Graduation Date

Fall 12-16-2016

Document Type

Dissertation

Degree Name

Doctor of Philosophy (PhD)

Programs

Pharmacology and Experimental Neuroscience

First Advisor

Daniel T. Monaghan, Ph.D.

Abstract

The N-methyl-D aspartate receptors (NMDARs) are ligand-gated ion channels, which play important roles in learning and memory. Excessive activity of NMDARs is implicated in damage due to stroke and neurodegenerative diseases, whereas hypoactivity of NMDARs contributes to schizophrenia. The initial goal of my dissertation is to evaluate the potential role of the GluN2D-containing NMDARs in neuropathological, behavioral and cognitive alterations associated with schizophrenia and characterize the pharmacology and mechanisms of action of NMDAR modulators which could potentially be used to modulate these receptors in schizophrenia.

A subanesthetic dose of the NMDAR antagonist ketamine elicits symptoms of schizophrenia. This property led to the well-supported theory of NMDARs-hypofunction in schizophrenia. We found that ketamine increases [14C]-2-deoxy-glucose uptake in the medial prefrontal cortex and entorhinal cortex in wild type (WT) but not in GluN2D-knock out (KO) mice. Ketamine also increases locomotor activity and gamma-band oscillatory power in WT but not in GluN2D-KO mice. These results suggest a critical role of GluN2D-containing NMDARs in ketamine-induced schizophrenia-like symptoms in mice. Also, consistent with a role for GluN2D in schizophrenia is that the GluN2D-KO mice displayed impaired spatial memory acquisition and reduced parvalbumin (PV)-immunopositive staining compared to control mice.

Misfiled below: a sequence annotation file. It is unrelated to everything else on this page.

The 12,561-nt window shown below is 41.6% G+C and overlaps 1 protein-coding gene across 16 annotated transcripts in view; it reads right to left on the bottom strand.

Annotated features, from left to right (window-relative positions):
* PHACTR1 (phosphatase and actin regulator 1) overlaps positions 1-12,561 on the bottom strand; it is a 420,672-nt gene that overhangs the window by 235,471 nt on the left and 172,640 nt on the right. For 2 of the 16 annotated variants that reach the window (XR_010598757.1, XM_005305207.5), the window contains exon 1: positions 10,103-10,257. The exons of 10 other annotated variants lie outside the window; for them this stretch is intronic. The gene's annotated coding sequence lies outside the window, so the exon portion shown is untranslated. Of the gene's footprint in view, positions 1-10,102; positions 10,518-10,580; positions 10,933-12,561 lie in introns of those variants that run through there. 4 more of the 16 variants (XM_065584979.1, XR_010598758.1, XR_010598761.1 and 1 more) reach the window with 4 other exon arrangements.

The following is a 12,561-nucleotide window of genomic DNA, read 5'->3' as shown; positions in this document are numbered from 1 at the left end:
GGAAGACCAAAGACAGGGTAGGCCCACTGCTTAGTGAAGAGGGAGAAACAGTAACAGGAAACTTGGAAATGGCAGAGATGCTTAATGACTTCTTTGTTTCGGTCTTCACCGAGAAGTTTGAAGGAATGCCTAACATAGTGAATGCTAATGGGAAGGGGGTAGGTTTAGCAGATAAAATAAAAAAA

To develop NMDAR modulator for treating schizophrenia and other neurological diseases, we characterized several different naphthalene and phenanthrene based compounds for their positive allosteric modulator (PAM), negative allosteric modulator (NAM) and competitive antagonistic activity at NMDARs. We discovered that UBP684 and UBP753 are general NMDAR PAMs, UBP792 is a GluN2C/GluN2D-preferring NAM and UBP791 is a GluN2C/GluN2D-preferring competitive antagonist.

Subsequent studies identified the mechanisms of action of the new compounds. The general PAMs UBP684/UBP753 increase agonist efficacy. They increase the channel open probability (Popen), and prolong the deactivation time upon glutamate removal. They bind to both the inactive and active states of the receptor and stabilize the glutamate-bound state of the GluN2 ligand-binding domain (LBD). The GluN2C/GluN2D-selective NAM UBP792 is a non-competitive antagonist and acts in a voltage-independent manner. Like the PAMs UBP684 and UBP753, UBP792 also acts by stabilizing the GluN2 LBD.

Available for download on Sunday, December 09, 2018

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